The legation, at the same time, by letter and by wire, instructed the [Page 1090] consulate at Basle to protest to the authorities at Schaffhausen against the shipment. In both cases the protests were made in ample time to have rendered the detention of the emigrant at Antwerp, whence he was by his contract to proceed on June 1, possible, but he was not detained. The legation then requested the United States consul at Antwerp to have him detained there until an inquiry could be made as to his condition and the circumstances attending the shipment, but upon representations made by the President of the Confederation this request was withdrawn, and the emigrant was allowed to leave Antwerp for the United States, via Hull and Liverpool, at the time specified in his contract. The legation finding that there was no desire, either on the part of the cantonal nor of the communal officials, to cause Zimmermann’s detention, and no power on the part of the Federal Government to do so, notified the consul of the United States at Liverpool, by telegraph, of the circumstances of the case. The latter laid the telegram before the agents of the ship, and the latter, with Zimmermann before them and subject to examination, declined to receive him on board of their vessel.

The following extracts from the minutes of the town meeting of Trasadingen not only show us the motives for sending the man to America, but also exhibit the mental and physical unfitness of the emigrant:

Extract from the protocol of the proceedings of the commune of Trasadingen, April 16, 1878.

The following report and the motion of the commune council in the matter of the emigration of Jacob Zimmermann, Andreas’s son, were read:

report and motion of the commune council of trasadingen to the honorable commune of the same place.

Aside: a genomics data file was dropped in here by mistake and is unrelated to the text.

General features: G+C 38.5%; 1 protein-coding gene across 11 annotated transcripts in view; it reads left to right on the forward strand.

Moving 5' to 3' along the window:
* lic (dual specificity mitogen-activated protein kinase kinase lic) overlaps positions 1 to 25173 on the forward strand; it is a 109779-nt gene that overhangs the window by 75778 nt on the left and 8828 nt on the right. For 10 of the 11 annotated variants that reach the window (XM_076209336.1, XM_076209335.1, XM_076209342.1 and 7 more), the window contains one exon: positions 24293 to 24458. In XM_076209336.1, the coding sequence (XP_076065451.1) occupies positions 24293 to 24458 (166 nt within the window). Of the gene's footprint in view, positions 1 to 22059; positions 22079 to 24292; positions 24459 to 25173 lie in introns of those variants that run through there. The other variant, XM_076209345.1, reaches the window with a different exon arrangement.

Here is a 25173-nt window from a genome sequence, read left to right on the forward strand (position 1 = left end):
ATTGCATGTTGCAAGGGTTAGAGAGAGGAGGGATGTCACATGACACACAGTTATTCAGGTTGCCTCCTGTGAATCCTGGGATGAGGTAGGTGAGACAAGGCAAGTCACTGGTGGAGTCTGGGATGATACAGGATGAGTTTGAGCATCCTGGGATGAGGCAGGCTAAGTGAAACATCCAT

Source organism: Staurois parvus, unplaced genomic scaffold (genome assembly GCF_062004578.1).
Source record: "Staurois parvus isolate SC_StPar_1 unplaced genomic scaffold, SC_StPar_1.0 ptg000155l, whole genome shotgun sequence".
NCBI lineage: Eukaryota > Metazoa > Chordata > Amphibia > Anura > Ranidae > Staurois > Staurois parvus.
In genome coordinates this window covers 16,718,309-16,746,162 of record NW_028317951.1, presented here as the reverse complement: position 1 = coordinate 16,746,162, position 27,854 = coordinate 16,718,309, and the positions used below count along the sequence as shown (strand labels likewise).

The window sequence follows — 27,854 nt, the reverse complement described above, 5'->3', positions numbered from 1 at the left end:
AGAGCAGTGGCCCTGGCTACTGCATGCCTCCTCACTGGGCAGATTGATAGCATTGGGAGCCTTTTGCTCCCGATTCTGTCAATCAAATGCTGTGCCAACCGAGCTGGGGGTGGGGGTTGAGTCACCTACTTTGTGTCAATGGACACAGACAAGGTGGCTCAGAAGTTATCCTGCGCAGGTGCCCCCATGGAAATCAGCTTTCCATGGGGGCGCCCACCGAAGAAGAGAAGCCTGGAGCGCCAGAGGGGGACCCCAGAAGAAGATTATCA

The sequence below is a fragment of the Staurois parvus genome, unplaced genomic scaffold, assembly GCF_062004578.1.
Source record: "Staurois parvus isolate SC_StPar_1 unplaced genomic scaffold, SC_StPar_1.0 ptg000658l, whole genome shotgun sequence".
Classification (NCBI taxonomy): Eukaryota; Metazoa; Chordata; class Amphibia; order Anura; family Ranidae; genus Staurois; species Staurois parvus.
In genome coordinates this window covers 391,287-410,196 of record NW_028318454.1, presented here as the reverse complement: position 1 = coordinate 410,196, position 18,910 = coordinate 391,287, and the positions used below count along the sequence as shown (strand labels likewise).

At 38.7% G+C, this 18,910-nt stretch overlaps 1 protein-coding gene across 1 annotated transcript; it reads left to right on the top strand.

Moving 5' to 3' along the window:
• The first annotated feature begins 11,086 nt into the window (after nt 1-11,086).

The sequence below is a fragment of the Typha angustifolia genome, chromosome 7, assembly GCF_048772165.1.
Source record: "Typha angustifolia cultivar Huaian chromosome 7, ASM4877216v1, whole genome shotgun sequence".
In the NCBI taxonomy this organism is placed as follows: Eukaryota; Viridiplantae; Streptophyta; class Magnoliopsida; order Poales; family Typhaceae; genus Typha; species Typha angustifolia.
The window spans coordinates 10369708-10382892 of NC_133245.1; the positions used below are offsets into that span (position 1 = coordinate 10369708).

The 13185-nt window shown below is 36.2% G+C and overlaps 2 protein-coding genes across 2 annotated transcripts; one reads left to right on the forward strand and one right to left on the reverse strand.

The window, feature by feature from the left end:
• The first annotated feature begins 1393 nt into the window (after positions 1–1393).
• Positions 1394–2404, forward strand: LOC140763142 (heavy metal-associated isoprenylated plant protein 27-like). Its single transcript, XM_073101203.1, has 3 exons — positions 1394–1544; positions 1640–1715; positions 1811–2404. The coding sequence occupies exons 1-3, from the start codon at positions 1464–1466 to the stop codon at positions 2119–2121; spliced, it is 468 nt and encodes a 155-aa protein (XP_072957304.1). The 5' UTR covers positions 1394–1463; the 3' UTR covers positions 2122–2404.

Mr. President, worthy fellow-citizens: Jacob Zimmermann, the son of Andreas, a citizen and native of this place, has been already for a long time without employment, and he will no longer be able to find work as a factory workman in the town. He has already several times been employed to do chores by inhabitants of this place. He has, however, never been long in any one place, as agriculture does not suit him, and he is, in general, presumptuous and eccentric. It is to be feared that he will, through his present vagabond wanderings, become mentally and physically broken down, and that he will soon be left entirely to the charge of the commune. He has, however, a desire to emigrate to America, and begs the commune to aid him to do so.

The commune council, in consideration:

That if this is not granted he will have in a very short time to be supported out of the poor funds, and in a single year would cost the commune more than the expense of the journey would amount to.
That it is not to be feared that he would be sent back, as he has several near relatives in America who are in easy circumstances, and care would be taken that he should find work and a living.

Resolved, That it shall be proposed to the commune that it should determine that there shall be given to Jacob Zimmermann, Andreas’s son, the money requisite for the journey to his relatives in America out of the funds of this commune.

The commune, after a long discussion, and after the motion of Mr. Hallauer, government counsellor, as follows, “That we should wait another year, and the trial should be made whether the party in question could not be lodged in the compulsory labor establishment of Kalchrain, or with an inhabitant of the town,” had been rejected—

Resolved, That the proposition of the commune council be adopted as a decision.